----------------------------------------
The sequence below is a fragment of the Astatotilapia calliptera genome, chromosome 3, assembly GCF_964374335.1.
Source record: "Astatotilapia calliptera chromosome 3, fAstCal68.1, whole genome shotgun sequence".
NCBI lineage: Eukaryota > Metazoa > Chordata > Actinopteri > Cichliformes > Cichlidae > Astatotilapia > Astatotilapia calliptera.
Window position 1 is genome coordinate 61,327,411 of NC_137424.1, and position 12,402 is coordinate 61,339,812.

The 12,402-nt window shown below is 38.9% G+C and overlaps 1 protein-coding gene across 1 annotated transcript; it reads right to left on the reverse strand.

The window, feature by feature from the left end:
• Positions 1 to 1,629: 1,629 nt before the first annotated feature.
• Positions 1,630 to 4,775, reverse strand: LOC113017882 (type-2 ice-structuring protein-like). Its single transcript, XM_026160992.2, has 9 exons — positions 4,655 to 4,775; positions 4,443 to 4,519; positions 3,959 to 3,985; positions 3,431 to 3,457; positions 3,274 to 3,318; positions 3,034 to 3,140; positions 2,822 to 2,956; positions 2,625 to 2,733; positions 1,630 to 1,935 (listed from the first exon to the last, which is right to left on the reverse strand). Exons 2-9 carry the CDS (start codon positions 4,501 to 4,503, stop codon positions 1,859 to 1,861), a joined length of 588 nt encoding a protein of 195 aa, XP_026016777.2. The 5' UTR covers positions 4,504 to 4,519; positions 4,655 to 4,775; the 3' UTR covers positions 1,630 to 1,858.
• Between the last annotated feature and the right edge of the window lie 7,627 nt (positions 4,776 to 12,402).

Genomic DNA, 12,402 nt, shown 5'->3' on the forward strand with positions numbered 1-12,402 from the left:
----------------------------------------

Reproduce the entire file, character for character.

The sequence below is a fragment of the Astatotilapia calliptera genome, chromosome 3, assembly GCF_964374335.1.
Source record: "Astatotilapia calliptera chromosome 3, fAstCal68.1, whole genome shotgun sequence".
NCBI lineage: Eukaryota > Metazoa > Chordata > Actinopteri > Cichliformes > Cichlidae > Astatotilapia > Astatotilapia calliptera.
Window position 1 is genome coordinate 61,327,411 of NC_137424.1, and position 12,402 is coordinate 61,339,812.

The 12,402-nt window shown below is 38.9% G+C and overlaps 1 protein-coding gene across 1 annotated transcript; it reads right to left on the reverse strand.

The window, feature by feature from the left end:
• Positions 1 to 1,629: 1,629 nt before the first annotated feature.
• Positions 1,630 to 4,775, reverse strand: LOC113017882 (type-2 ice-structuring protein-like). Its single transcript, XM_026160992.2, has 9 exons — positions 4,655 to 4,775; positions 4,443 to 4,519; positions 3,959 to 3,985; positions 3,431 to 3,457; positions 3,274 to 3,318; positions 3,034 to 3,140; positions 2,822 to 2,956; positions 2,625 to 2,733; positions 1,630 to 1,935 (listed from the first exon to the last, which is right to left on the reverse strand). Exons 2-9 carry the CDS (start codon positions 4,501 to 4,503, stop codon positions 1,859 to 1,861), a joined length of 588 nt encoding a protein of 195 aa, XP_026016777.2. The 5' UTR covers positions 4,504 to 4,519; positions 4,655 to 4,775; the 3' UTR covers positions 1,630 to 1,858.
• Between the last annotated feature and the right edge of the window lie 7,627 nt (positions 4,776 to 12,402).

Genomic DNA, 12,402 nt, shown 5'->3' on the forward strand with positions numbered 1-12,402 from the left: